1. What is the MPEP?

The Management Practices Evaluation Program, or MPEP, is a required component of the Central Valley Regional Water Quality Control Board Irrigated Lands Regulatory Program. The MPEP will evaluate and demonstrate which agricultural management practices are effective in protecting water quality, and how these practices have been or will be implemented to minimize nitrate leaching to groundwater. A Workplan describing activities to be completed as a part of the MPEP received Conditional Approval from the Central Valley Regional Water Quality Control Board in May 2017.

2. Why is the MPEP important?

The Central Valley Regional Water Quality Control Board is obligated by law to develop and issue permits (referred to as Waste Discharge Requirements) to potential sources of water pollution, in order to protect those waters for specified uses (including drinking water and irrigation of crops). The MPEP is one of several required actions in the permits issued to Central Valley irrigators. The penalties for failing to comply with these permits vary, but they include large fines and/or orders to cease operations.

On the positive side, the MPEP is the part of the permit that allows growers to demonstrate that they are protecting water quality as part of their operations, and (as a result) to avoid more cumbersome requirements that are designed to curb ongoing, unabated pollution. This type of demonstration is the main goal of the MPEP, and should limit the long-term costs to comply with these permits.

3. Is the MPEP just about nitrate?

The current focus is on minimizing nitrate leaching, but the overall Irrigated Lands Regulatory Program also pertains to other constituents that could be construed as pollutants (e.g., sediment in runoff, salts). If at some point other constituents need to be addressed by growers, the MPEP would likely serve the same functions for those constituents.

4. Is this all because of the Harter Report?

The Harter Report was one of several lines of evidence that supported the expansion of the Irrigated Lands Regulatory Program to limit losses of applied nitrogen into underlying groundwater.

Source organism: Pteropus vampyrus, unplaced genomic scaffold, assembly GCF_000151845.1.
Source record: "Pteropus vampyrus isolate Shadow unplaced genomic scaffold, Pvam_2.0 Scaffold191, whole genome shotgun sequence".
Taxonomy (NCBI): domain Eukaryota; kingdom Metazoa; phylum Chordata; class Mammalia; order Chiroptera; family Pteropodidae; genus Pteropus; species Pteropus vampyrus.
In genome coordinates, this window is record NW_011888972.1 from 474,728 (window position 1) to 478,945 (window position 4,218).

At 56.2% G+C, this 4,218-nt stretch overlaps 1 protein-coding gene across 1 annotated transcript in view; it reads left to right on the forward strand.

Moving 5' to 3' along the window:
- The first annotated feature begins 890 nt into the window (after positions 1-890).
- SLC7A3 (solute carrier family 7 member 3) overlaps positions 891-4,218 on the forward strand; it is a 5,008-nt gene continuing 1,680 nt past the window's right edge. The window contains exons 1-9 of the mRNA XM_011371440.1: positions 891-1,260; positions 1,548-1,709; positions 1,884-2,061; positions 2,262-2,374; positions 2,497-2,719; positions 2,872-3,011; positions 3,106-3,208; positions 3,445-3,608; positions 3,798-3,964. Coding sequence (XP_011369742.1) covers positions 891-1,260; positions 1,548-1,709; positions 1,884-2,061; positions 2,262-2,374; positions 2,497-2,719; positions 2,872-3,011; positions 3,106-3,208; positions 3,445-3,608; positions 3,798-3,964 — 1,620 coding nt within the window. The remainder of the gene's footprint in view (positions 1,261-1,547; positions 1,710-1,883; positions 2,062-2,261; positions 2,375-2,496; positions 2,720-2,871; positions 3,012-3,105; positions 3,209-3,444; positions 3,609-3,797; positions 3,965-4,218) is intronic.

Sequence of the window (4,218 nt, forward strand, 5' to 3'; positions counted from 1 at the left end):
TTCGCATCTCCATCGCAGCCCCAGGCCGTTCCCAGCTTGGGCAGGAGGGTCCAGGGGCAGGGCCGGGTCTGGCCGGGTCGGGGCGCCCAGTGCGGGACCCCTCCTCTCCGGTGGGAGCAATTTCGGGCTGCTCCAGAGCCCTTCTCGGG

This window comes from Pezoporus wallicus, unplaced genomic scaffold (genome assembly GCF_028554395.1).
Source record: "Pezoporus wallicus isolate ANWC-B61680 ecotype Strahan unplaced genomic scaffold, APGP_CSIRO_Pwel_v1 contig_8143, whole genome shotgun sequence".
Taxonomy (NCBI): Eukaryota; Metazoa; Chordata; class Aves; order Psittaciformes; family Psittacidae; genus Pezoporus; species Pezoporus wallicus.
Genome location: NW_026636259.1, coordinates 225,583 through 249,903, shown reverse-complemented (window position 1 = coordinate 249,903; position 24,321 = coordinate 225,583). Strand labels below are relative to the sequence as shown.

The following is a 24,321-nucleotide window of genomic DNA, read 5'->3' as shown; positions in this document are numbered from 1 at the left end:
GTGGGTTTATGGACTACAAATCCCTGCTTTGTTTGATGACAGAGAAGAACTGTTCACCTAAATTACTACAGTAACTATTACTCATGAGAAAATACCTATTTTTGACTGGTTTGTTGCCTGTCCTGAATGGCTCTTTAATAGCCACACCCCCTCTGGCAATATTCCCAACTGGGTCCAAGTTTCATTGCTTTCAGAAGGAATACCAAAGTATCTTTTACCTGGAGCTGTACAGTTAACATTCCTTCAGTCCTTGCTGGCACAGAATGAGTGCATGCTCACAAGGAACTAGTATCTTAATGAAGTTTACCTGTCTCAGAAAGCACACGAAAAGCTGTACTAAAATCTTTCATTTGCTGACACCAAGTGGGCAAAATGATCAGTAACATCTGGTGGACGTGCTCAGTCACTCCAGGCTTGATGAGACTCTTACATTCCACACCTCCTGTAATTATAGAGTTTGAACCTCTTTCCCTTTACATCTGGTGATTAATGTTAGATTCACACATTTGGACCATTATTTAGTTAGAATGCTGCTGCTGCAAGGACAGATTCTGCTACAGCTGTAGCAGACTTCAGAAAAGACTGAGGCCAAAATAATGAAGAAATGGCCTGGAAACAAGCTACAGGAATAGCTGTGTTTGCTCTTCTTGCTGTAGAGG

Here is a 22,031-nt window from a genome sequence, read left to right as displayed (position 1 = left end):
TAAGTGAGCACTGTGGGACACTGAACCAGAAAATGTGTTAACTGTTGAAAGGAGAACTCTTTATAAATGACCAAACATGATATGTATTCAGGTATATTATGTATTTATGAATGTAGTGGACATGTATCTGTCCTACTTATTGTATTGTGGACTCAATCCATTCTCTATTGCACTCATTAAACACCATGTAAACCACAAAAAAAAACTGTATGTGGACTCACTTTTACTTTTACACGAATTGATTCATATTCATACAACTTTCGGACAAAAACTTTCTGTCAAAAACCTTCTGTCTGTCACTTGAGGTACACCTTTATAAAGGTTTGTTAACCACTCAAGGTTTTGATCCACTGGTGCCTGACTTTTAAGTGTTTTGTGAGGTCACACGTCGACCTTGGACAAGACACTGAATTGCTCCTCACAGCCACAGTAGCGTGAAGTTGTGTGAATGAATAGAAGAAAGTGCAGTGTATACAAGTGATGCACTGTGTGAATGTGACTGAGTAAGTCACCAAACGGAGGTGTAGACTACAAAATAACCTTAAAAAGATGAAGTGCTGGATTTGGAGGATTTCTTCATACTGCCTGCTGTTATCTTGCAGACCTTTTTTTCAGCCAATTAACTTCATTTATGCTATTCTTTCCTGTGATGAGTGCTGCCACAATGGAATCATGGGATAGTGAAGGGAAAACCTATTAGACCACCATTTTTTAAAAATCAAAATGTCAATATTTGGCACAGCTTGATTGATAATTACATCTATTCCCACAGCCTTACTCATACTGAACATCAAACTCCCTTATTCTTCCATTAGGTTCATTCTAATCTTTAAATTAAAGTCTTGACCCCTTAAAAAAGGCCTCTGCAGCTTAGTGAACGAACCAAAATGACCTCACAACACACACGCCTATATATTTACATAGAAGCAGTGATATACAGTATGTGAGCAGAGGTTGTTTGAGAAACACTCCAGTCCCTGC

5. What geographic areas are involved?

The Southern San Joaquin Valley MPEP includes areas within the Buena Vista Coalition, Cawelo Water District Coalition, Kaweah Basin Water Quality Association, Kern River Watershed Coalition Authority, Kings River Watershed Coalition Authority, Tule Basin Water Quality Coalition, and Westside Water Quality Coalition. These coalitions are organized as the SSJV MPEP Committee (Committee). The Committee is also working with other water quality coalitions implementing an MPEP in other areas of the Central Valley. At the moment, the MPEP is only required to be carried out in high-vulnerability areas, but results are applicable on all irrigated lands.

6. Does the MPEP require grower reporting?

No, the MPEP has no specific grower reporting requirement. The MPEP may, however, use anonymous information collected as part of the Nitrogen Summary Report and Farm Evaluation to make sure that growers’ operations are correctly represented.

7. How long will the MPEP continue?

The permit allows 8 years for development of the MPEP, including 2 years for work planning and 6 years for implementation of the first phase. This timeframe began in January 2016. While this appears to be a long period, it is worth noting that most growers select practices annually, so modifications often take a year to implement and more time to assess. Over a duration of only 6 to 8 growing seasons, substantial planning, investigation, interpretation, outreach, and implementation must occur. In addition, implementation progress is required to be assessed and reported.

8. How much does the MPEP cost and who is paying for it?